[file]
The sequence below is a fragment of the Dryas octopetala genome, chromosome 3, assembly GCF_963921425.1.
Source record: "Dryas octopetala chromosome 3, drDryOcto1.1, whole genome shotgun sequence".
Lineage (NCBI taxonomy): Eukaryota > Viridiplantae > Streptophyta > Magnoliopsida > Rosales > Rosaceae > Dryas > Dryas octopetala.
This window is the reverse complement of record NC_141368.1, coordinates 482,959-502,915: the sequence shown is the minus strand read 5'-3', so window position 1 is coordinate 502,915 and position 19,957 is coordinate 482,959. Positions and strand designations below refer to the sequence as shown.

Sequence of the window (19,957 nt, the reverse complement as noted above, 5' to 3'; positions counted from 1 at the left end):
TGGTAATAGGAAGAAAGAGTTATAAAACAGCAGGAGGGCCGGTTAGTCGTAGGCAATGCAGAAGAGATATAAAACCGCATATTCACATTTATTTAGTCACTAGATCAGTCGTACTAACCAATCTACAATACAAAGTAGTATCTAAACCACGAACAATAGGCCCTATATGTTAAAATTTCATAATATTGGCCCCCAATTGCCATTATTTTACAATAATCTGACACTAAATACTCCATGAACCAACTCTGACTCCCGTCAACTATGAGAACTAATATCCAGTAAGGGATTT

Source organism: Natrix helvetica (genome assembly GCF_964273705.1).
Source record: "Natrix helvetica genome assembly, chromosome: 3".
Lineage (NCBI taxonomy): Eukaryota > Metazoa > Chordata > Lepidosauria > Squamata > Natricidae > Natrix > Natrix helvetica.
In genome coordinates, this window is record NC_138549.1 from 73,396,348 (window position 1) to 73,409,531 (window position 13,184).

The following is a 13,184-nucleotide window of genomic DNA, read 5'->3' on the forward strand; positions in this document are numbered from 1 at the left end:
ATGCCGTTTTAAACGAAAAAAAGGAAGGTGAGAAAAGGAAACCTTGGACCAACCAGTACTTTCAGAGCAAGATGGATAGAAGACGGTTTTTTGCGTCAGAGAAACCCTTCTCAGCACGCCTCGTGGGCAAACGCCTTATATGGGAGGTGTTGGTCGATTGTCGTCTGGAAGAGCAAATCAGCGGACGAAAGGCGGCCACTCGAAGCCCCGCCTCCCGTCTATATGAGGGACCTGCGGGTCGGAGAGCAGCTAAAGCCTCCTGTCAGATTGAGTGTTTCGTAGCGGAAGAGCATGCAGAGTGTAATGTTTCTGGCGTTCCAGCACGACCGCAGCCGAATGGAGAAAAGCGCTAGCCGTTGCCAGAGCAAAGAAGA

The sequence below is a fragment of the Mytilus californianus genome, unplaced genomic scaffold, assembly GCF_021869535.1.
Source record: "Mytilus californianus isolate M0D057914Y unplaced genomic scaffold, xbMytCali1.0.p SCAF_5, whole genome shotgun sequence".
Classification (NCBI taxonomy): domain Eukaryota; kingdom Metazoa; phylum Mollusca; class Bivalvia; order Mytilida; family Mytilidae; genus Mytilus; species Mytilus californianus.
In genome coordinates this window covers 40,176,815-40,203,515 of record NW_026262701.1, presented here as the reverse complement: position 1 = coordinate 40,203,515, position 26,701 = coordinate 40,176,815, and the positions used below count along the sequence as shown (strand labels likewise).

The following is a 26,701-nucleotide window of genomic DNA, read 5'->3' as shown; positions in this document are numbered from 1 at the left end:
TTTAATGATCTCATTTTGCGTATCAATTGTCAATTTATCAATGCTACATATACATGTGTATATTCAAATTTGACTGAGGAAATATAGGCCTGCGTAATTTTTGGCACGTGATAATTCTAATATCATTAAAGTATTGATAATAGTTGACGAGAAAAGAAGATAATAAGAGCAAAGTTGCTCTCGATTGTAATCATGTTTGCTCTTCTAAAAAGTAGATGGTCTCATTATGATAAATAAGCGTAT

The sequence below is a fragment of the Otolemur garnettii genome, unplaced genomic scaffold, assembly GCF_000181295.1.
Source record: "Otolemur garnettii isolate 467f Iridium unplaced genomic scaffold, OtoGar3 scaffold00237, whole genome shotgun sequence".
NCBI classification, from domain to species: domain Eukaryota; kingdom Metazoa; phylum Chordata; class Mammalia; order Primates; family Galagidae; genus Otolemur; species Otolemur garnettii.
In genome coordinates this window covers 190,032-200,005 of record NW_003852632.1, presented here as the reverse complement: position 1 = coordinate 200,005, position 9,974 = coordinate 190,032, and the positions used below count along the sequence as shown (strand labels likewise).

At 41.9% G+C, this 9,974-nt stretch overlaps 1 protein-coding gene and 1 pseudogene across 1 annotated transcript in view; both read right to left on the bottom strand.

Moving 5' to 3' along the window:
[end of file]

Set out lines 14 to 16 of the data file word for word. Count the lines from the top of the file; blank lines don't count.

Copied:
Source record: "Mytilus californianus isolate M0D057914Y unplaced genomic scaffold, xbMytCali1.0.p SCAF_5, whole genome shotgun sequence".
Classification (NCBI taxonomy): domain Eukaryota; kingdom Metazoa; phylum Mollusca; class Bivalvia; order Mytilida; family Mytilidae; genus Mytilus; species Mytilus californianus.
In genome coordinates this window covers 40,176,815-40,203,515 of record NW_026262701.1, presented here as the reverse complement: position 1 = coordinate 40,203,515, position 26,701 = coordinate 40,176,815, and the positions used below count along the sequence as shown (strand labels likewise).